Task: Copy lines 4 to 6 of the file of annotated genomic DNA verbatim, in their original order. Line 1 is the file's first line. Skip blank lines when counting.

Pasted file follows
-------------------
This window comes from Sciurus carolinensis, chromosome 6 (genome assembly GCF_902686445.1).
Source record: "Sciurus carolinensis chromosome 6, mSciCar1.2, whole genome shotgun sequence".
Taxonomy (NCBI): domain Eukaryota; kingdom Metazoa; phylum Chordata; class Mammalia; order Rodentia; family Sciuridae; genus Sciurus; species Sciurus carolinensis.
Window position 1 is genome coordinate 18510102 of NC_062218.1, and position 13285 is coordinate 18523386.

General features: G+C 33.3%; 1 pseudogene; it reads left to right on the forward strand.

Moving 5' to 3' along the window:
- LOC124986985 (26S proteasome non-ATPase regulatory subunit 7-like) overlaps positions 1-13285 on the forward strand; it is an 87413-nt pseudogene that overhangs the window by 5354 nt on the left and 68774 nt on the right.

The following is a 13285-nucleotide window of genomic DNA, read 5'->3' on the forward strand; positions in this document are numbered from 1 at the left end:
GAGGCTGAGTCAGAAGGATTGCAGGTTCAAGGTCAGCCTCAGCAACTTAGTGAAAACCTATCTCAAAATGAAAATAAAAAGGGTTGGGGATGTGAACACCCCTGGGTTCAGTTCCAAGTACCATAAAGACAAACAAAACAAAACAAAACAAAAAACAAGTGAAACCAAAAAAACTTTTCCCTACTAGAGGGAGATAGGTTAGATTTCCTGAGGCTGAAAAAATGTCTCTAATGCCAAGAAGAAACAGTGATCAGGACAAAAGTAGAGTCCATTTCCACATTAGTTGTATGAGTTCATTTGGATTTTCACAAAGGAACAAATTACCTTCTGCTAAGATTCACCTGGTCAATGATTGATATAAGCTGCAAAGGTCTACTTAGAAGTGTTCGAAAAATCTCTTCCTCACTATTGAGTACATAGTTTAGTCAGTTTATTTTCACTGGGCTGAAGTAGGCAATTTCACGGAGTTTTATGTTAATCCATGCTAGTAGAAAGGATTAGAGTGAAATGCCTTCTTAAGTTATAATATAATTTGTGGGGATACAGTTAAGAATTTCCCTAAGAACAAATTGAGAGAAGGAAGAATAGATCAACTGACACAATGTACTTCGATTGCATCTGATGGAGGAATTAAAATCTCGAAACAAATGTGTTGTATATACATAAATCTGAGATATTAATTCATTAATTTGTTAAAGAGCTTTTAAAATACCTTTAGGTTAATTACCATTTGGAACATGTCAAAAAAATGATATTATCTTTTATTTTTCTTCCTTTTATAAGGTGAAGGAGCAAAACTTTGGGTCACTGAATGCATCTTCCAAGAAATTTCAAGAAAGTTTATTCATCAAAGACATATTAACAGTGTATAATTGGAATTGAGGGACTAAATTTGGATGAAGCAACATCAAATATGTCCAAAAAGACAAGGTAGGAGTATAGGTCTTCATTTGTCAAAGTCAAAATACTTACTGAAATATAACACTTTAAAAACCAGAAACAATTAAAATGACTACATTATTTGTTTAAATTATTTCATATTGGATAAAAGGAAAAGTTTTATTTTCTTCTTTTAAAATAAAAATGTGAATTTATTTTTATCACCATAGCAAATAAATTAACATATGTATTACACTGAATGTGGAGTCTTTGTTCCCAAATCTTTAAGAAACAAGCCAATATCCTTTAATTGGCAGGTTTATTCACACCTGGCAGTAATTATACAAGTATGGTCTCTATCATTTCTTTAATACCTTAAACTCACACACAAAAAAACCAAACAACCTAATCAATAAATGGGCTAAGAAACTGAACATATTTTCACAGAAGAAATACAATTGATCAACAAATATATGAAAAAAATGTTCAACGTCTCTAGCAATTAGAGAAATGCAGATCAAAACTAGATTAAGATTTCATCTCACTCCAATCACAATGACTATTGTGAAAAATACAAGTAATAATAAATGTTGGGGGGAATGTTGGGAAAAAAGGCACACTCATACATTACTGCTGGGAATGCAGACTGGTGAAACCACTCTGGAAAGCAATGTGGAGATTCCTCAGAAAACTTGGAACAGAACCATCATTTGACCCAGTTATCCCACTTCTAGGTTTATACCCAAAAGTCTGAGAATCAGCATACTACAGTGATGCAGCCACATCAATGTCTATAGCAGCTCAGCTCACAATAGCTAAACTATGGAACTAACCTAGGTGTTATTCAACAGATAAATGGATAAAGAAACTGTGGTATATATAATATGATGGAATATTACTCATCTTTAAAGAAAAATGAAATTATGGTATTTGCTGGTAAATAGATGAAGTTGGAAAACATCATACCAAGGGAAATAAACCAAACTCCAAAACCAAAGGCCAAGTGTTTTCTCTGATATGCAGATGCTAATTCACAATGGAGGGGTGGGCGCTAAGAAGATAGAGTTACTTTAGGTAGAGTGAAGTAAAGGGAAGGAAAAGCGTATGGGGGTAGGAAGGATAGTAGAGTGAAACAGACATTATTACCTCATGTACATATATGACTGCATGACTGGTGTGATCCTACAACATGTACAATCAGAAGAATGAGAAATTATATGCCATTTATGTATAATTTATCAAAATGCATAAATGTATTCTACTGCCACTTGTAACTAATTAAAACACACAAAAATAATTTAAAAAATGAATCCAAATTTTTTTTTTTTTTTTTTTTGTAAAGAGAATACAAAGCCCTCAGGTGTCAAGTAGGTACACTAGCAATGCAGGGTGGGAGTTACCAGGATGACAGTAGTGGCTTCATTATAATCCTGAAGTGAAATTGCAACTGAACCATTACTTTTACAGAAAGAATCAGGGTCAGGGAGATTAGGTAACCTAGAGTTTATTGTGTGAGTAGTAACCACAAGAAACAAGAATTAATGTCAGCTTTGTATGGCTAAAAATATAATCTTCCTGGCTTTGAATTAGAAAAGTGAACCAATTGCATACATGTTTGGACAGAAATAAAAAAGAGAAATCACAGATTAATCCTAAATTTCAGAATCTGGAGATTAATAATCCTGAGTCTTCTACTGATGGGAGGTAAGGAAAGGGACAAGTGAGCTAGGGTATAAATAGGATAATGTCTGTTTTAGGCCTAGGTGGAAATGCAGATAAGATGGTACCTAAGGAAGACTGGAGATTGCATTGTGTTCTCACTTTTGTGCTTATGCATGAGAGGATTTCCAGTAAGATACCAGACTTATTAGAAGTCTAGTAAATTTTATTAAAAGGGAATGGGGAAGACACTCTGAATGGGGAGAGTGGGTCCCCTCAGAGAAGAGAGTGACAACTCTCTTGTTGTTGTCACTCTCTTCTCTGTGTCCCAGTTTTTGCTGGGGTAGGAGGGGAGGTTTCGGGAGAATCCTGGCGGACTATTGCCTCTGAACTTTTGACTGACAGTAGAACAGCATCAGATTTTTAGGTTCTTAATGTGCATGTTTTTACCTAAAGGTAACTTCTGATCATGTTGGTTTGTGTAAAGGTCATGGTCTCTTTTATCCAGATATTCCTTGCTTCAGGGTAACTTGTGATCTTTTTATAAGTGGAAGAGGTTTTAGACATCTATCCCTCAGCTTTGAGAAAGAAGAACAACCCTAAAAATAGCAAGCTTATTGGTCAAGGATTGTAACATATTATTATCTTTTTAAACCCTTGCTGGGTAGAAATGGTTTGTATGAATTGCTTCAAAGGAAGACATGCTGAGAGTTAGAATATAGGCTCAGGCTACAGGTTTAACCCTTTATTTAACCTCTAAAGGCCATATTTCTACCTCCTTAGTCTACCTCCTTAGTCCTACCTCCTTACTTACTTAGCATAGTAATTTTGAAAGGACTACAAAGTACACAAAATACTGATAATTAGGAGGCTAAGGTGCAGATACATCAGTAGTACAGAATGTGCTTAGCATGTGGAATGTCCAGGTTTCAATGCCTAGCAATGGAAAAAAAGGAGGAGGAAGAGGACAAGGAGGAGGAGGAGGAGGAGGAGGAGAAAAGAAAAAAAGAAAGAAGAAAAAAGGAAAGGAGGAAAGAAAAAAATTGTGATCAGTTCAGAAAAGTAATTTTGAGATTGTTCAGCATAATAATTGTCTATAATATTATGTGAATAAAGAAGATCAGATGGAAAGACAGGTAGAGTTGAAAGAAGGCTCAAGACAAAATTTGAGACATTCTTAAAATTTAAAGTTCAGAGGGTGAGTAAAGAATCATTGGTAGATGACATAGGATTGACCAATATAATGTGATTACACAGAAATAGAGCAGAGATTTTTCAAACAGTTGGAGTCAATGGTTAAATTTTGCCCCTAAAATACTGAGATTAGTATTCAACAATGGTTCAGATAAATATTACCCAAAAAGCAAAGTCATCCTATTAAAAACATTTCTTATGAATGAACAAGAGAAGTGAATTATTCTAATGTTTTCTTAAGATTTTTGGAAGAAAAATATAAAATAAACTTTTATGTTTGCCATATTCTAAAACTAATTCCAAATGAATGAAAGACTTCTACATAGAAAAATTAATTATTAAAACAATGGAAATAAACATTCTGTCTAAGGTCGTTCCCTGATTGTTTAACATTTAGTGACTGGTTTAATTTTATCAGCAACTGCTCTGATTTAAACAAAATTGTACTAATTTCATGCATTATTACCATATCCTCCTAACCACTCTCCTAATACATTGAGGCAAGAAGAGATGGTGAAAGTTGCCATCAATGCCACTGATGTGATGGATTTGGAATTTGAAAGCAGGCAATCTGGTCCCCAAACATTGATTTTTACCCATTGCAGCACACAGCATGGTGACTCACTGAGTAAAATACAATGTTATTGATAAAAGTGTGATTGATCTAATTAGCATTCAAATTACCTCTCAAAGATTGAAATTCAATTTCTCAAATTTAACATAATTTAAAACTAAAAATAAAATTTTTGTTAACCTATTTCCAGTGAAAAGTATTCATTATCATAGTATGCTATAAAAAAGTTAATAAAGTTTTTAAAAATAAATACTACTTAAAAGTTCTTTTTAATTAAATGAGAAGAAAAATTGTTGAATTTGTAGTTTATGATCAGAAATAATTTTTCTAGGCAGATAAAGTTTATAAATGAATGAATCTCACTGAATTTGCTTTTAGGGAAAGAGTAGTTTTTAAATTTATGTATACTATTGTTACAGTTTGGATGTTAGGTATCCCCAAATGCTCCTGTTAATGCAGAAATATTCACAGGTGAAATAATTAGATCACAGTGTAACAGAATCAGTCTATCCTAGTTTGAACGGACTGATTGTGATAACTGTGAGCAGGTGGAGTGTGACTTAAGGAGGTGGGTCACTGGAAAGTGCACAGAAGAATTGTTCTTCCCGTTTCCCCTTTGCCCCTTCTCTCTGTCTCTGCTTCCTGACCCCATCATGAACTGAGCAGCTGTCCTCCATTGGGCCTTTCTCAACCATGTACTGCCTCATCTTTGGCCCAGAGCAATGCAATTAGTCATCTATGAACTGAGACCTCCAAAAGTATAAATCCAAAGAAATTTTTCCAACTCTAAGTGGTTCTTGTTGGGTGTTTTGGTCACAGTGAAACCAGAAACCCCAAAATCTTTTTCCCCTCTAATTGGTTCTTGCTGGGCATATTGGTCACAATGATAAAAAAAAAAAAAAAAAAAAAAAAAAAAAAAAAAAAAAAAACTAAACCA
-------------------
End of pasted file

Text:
Window position 1 is genome coordinate 18510102 of NC_062218.1, and position 13285 is coordinate 18523386.

General features: G+C 33.3%; 1 pseudogene; it reads left to right on the forward strand.

Moving 5' to 3' along the window: